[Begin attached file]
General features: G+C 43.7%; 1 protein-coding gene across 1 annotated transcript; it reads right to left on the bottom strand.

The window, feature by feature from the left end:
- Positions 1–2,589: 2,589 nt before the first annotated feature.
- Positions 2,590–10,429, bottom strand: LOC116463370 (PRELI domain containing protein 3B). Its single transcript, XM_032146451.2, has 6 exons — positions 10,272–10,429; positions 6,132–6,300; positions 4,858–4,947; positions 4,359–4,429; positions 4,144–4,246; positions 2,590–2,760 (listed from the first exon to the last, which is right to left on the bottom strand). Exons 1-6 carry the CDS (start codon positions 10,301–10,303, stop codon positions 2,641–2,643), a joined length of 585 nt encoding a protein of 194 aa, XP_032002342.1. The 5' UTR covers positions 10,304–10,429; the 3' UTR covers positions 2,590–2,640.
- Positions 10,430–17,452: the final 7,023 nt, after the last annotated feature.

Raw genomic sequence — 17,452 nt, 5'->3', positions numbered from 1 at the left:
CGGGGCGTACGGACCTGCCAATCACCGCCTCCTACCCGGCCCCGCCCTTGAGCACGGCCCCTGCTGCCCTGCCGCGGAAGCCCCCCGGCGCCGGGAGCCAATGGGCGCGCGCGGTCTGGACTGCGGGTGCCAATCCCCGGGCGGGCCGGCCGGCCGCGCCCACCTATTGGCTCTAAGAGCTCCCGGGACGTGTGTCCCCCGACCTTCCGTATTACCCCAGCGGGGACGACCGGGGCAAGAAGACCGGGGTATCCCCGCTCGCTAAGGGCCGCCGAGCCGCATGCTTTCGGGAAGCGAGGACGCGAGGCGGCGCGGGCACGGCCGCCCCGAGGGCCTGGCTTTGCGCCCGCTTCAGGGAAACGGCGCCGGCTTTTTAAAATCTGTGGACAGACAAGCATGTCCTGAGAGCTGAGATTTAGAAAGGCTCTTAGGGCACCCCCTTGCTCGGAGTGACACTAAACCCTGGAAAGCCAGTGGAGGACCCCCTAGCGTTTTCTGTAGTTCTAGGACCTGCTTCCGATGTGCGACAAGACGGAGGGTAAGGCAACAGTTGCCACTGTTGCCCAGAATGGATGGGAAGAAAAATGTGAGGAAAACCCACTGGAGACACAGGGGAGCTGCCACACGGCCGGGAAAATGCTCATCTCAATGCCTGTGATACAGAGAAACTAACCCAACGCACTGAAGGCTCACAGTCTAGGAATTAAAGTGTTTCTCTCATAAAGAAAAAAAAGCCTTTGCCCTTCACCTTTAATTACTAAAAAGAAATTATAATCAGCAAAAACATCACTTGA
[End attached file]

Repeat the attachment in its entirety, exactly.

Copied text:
General features: G+C 43.7%; 1 protein-coding gene across 1 annotated transcript; it reads right to left on the bottom strand.

The window, feature by feature from the left end:
- Positions 1–2,589: 2,589 nt before the first annotated feature.
- Positions 2,590–10,429, bottom strand: LOC116463370 (PRELI domain containing protein 3B). Its single transcript, XM_032146451.2, has 6 exons — positions 10,272–10,429; positions 6,132–6,300; positions 4,858–4,947; positions 4,359–4,429; positions 4,144–4,246; positions 2,590–2,760 (listed from the first exon to the last, which is right to left on the bottom strand). Exons 1-6 carry the CDS (start codon positions 10,301–10,303, stop codon positions 2,641–2,643), a joined length of 585 nt encoding a protein of 194 aa, XP_032002342.1. The 5' UTR covers positions 10,304–10,429; the 3' UTR covers positions 2,590–2,640.
- Positions 10,430–17,452: the final 7,023 nt, after the last annotated feature.

Raw genomic sequence — 17,452 nt, 5'->3', positions numbered from 1 at the left:
CGGGGCGTACGGACCTGCCAATCACCGCCTCCTACCCGGCCCCGCCCTTGAGCACGGCCCCTGCTGCCCTGCCGCGGAAGCCCCCCGGCGCCGGGAGCCAATGGGCGCGCGCGGTCTGGACTGCGGGTGCCAATCCCCGGGCGGGCCGGCCGGCCGCGCCCACCTATTGGCTCTAAGAGCTCCCGGGACGTGTGTCCCCCGACCTTCCGTATTACCCCAGCGGGGACGACCGGGGCAAGAAGACCGGGGTATCCCCGCTCGCTAAGGGCCGCCGAGCCGCATGCTTTCGGGAAGCGAGGACGCGAGGCGGCGCGGGCACGGCCGCCCCGAGGGCCTGGCTTTGCGCCCGCTTCAGGGAAACGGCGCCGGCTTTTTAAAATCTGTGGACAGACAAGCATGTCCTGAGAGCTGAGATTTAGAAAGGCTCTTAGGGCACCCCCTTGCTCGGAGTGACACTAAACCCTGGAAAGCCAGTGGAGGACCCCCTAGCGTTTTCTGTAGTTCTAGGACCTGCTTCCGATGTGCGACAAGACGGAGGGTAAGGCAACAGTTGCCACTGTTGCCCAGAATGGATGGGAAGAAAAATGTGAGGAAAACCCACTGGAGACACAGGGGAGCTGCCACACGGCCGGGAAAATGCTCATCTCAATGCCTGTGATACAGAGAAACTAACCCAACGCACTGAAGGCTCACAGTCTAGGAATTAAAGTGTTTCTCTCATAAAGAAAAAAAAGCCTTTGCCCTTCACCTTTAATTACTAAAAAGAAATTATAATCAGCAAAAACATCACTTGA